Software Development

Working with null values in the .NET Framework

Dealing with null or nonexistent data in application development can be tricky. Tony Patton takes a closer look at working with null values within the .NET Framework.

One of the trickier aspects of application development is dealing with null or nonexistent data. It gets complicated when the application expects a data value and gets nothing or unexpected values; that's when you must perform coding that properly handles these situations to avoid application failure. This requires a close examination of the data wherever and whenever it's needed. Let's take a closer look at working with null values within the .NET Framework.

Null and void

A null value is a value that doesn't refer to any object. It's the default value of reference-type variables (e.g., class, interface, delegate).

These items are called reference types because they're objects that store references to the actual data. String, object, and struct are reference type examples. The null keyword is a literal that represents a null reference with the C# .NET environment. You may use the null keyword to check or assign the value of an object. For example, the following C# code determines if a string value is null:

string sTest = "Test";
if (sTest == null) {
Console.WriteLine("sTest is Null")
}

This code works without any problems with C#, but there's no VB.NET equivalent of the null keyword. Instead, VB.NET uses the Nothing keyword. The following code demonstrates its use:

Dim sTest As String
If (sTest Is Nothing) Then
Console.WriteLine("sTest is Null")
End If

Another area of confusion stems from the fact that VB.NET doesn't treat null and Nothing as equals; consequently, a VB.NET programmer may have to check for both values.

The variation in support may cause confusion, but a developer rarely develops in both languages simultaneously. On the other hand, Microsoft provides a uniform method for working with null values: The base System.Convert namespace includes the DBNull object.

DBNull

The use of the DBNull class indicates the absence of a known value. While the Microsoft documentation says it's typically in a database application, you may also use it with any type of data.

In database applications, a null object is a valid value for a field. This class differentiates between a null value (a null object) and an uninitialized value (the DBNull.Value instance). For example, a table can have records with uninitialized fields. By default, these uninitialized fields have the DBNull value.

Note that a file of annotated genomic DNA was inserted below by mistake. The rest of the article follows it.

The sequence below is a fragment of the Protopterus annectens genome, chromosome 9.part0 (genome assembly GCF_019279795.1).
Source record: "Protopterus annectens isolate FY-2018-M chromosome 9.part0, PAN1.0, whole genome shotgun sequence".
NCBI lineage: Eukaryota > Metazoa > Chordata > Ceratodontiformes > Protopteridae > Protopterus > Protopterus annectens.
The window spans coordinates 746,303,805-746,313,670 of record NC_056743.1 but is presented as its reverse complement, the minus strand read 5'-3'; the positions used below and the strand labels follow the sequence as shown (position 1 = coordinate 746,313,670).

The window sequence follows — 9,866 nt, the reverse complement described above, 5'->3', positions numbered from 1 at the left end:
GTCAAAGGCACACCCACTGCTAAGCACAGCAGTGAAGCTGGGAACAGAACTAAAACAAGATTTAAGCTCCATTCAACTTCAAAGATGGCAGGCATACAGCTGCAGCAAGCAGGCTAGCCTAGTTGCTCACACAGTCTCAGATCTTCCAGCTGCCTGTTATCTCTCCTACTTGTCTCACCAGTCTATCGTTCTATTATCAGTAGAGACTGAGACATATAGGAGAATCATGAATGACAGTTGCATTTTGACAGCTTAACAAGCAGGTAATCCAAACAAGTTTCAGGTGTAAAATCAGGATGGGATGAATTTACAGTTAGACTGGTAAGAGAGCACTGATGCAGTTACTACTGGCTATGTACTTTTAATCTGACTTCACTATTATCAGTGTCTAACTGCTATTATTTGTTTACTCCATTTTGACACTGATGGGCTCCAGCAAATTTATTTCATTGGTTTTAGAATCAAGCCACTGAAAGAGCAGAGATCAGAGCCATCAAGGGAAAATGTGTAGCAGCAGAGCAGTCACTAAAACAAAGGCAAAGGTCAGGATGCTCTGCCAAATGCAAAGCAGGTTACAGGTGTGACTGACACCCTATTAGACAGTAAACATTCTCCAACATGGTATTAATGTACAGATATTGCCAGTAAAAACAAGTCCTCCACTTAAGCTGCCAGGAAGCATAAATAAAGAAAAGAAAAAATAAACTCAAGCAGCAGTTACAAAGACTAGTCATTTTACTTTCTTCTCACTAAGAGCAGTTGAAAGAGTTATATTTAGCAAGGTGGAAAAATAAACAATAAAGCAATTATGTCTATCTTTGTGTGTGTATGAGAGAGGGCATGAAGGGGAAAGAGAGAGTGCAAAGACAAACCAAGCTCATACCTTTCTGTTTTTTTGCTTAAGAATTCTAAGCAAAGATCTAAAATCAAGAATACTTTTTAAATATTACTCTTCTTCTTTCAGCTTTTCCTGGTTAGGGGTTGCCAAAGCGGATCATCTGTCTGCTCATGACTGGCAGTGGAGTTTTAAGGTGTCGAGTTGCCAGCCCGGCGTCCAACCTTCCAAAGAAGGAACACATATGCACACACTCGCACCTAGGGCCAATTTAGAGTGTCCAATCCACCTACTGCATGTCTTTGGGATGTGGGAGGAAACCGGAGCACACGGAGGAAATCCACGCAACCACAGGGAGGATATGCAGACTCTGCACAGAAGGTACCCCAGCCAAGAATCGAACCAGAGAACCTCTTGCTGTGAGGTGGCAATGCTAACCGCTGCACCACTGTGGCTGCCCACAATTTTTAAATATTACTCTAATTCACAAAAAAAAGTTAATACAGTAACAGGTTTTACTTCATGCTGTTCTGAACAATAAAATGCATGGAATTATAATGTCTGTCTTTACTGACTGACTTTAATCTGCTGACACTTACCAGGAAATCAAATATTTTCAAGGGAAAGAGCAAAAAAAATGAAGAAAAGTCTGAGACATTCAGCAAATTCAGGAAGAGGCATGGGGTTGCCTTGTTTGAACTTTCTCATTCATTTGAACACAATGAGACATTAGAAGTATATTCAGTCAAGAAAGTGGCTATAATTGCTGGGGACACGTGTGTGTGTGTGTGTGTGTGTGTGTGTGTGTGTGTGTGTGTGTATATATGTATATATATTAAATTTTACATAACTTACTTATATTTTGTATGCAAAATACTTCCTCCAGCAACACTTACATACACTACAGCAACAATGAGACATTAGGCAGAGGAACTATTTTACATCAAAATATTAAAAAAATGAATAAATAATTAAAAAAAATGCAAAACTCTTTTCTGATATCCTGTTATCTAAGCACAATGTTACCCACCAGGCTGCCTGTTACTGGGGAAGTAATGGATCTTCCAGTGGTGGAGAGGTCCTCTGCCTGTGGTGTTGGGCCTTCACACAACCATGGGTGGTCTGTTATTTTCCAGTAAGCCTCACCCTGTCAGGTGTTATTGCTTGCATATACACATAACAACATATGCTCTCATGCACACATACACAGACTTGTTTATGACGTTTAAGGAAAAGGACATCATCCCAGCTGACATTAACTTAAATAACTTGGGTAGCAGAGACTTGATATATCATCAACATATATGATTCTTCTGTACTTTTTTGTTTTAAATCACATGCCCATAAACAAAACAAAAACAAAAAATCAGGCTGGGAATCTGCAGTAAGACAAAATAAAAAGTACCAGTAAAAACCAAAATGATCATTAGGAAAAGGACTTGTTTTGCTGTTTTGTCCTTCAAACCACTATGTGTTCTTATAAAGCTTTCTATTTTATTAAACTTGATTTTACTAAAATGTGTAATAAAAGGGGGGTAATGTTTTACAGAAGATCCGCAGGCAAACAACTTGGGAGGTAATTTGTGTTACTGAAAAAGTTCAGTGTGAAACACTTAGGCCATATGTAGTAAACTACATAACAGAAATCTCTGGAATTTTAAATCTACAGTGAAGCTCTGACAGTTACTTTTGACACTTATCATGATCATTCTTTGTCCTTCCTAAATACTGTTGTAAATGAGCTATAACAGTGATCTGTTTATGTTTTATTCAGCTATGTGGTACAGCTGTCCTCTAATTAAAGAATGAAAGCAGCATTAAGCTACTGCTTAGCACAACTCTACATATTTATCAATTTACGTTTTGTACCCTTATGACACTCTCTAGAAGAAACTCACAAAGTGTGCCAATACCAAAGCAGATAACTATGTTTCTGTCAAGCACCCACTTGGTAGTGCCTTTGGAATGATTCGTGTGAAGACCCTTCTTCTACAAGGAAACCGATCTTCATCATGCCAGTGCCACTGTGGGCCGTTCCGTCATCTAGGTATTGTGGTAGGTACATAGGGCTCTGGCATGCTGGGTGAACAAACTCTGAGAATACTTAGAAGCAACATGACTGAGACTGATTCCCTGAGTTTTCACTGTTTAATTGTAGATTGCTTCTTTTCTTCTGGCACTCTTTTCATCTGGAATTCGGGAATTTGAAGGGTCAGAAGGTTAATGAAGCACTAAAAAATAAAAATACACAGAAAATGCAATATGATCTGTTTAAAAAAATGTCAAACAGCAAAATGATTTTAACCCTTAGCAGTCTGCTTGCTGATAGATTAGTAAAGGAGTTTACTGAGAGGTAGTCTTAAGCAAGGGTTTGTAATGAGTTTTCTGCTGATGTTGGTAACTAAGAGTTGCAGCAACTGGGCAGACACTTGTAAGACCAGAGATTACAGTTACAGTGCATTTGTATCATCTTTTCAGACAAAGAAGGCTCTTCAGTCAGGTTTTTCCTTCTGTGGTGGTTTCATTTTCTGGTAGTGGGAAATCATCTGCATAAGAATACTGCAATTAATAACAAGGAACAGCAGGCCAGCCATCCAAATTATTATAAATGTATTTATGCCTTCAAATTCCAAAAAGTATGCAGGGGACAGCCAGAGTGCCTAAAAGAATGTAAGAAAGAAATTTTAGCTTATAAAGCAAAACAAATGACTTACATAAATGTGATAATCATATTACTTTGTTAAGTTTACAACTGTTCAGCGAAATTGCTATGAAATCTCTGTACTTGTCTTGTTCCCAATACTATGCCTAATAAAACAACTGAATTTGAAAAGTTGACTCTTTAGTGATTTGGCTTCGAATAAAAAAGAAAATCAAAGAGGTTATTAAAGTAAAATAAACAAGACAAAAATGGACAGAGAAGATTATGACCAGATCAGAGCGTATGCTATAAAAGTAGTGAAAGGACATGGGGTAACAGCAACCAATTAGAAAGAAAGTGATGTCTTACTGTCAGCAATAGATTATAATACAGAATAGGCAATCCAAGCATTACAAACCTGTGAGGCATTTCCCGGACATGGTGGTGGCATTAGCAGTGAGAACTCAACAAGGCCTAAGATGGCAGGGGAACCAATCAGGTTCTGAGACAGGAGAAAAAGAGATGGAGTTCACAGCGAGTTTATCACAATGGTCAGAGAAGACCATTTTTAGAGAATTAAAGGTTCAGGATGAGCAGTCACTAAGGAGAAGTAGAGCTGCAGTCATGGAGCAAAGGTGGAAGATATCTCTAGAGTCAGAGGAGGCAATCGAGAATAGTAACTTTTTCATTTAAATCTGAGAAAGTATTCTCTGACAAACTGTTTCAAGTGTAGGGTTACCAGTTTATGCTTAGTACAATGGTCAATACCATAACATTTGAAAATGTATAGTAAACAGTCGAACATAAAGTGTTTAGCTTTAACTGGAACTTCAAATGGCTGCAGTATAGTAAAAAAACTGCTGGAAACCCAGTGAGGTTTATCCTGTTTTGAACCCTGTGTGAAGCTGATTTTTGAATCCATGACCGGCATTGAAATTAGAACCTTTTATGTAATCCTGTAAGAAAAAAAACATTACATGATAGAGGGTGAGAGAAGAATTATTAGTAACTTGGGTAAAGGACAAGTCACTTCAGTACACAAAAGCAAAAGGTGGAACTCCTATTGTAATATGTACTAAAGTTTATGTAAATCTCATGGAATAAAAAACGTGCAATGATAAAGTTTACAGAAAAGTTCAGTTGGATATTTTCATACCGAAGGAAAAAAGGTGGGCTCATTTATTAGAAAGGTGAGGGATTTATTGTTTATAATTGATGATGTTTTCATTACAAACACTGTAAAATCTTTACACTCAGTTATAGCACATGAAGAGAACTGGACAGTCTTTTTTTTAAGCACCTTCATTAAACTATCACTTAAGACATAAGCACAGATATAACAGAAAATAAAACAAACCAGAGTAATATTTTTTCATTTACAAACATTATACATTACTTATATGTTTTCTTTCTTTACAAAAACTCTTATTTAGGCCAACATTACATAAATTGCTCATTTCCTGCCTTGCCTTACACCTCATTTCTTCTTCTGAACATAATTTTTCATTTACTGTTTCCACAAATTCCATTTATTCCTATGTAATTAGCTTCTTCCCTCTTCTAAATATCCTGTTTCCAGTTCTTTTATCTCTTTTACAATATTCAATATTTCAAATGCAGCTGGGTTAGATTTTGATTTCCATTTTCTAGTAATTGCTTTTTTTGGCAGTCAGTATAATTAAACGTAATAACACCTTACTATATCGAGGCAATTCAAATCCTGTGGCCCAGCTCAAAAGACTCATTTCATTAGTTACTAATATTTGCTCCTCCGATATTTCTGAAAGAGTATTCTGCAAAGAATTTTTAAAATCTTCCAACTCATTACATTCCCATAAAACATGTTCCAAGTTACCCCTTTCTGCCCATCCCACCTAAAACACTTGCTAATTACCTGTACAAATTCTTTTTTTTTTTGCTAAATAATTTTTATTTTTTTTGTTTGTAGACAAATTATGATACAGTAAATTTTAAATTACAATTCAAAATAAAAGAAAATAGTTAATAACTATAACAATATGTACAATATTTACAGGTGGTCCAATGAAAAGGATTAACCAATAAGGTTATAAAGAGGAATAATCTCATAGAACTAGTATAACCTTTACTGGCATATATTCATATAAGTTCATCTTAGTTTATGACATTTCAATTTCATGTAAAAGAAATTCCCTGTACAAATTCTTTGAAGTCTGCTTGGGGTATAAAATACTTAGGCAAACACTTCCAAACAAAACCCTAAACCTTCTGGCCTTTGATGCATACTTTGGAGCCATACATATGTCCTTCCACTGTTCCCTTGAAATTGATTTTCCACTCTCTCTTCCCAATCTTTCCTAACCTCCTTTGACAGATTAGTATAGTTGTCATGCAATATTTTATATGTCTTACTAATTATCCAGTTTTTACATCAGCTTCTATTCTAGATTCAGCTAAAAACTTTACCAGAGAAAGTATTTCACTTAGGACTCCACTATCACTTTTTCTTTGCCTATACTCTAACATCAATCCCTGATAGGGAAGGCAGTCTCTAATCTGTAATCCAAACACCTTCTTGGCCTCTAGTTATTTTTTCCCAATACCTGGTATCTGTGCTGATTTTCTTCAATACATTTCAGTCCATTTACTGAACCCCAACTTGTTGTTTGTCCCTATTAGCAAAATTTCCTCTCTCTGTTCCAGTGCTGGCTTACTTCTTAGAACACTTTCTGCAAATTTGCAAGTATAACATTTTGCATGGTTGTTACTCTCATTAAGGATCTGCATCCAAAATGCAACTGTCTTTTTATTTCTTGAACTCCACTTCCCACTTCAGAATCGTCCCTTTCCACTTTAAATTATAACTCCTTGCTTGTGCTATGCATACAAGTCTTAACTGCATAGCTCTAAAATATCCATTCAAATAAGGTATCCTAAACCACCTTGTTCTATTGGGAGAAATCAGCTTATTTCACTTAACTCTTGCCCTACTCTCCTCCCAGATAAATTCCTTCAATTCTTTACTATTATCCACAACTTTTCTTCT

You can utilize the DBNull object by way of its Value property. This represents a null value, which is never equal to anything. The following C# snippet revises the previous example to utilize the DBNull class:

if (sTest.Equals(System.DBNull.Value)) {
Console.WriteLine("sTest is null.");

Notice how this code utilizes the string class's equality method. The VB.NET sample may utilize the same code, like this:

If (sTest.Equals(System.DBNull.Value) Then
Console.WriteLine("sTest is Null")
End  If

You may also use the DBNull.Value constant on the right-hand of an assignment operation, thus storing a null value within a reference type. In addition, the .NET Framework provides the IsDBNull function (in the System.Convert namespace), which is a shorthand approach for determining if a reference type contains a null value. The following VB.NET uses IsDBNull to check an object's value:

Dim oTest As Object = DBNull.Value
If ((IsDBNull(oTest))) Then
Console.WriteLine("oTest is Null")
End If

Even if you check for null values at every conceivable location within your code, they still may creep into the application. Fortunately, the try/catch exception block provides another line of defense; it allows you to catch any unhandled exceptions that null values cause. The System namespace provides the NullReferenceException for these situations. See how the following C# code uses NullReferenceException.

try {
if (sTest.Equals(System.DBNull.Value)) {
Console.WriteLine("sTest is null.");
}

} catch (System.NullReferenceException e) {
Console.WriteLine("Error: " + e.ToString());
}

Handle your data with care

Applications don't always receive the type of data they expect; for instance, an app may be looking for integer values and receive string or null values. Therefore, since data is the backbone of an application, you must be extremely careful when working with it.

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About

Tony Patton has worn many hats over his 15+ years in the IT industry while witnessing many technologies come and go. He currently focuses on .NET and Web Development while trying to grasp the many facets of supporting such technologies in a productio...

2 comments
Narg
Narg

Here's I easier trick I use for VB code whatever = somethingfromadatabase & "" Then the check if whatever = "" then... Just tag a "" on the end of the database item, then check for it to be "". Super Simple!

syed.ahmed
syed.ahmed

Hi All, I am bit confused about the concept of shadow (and overriding) help me out ...... Thanks,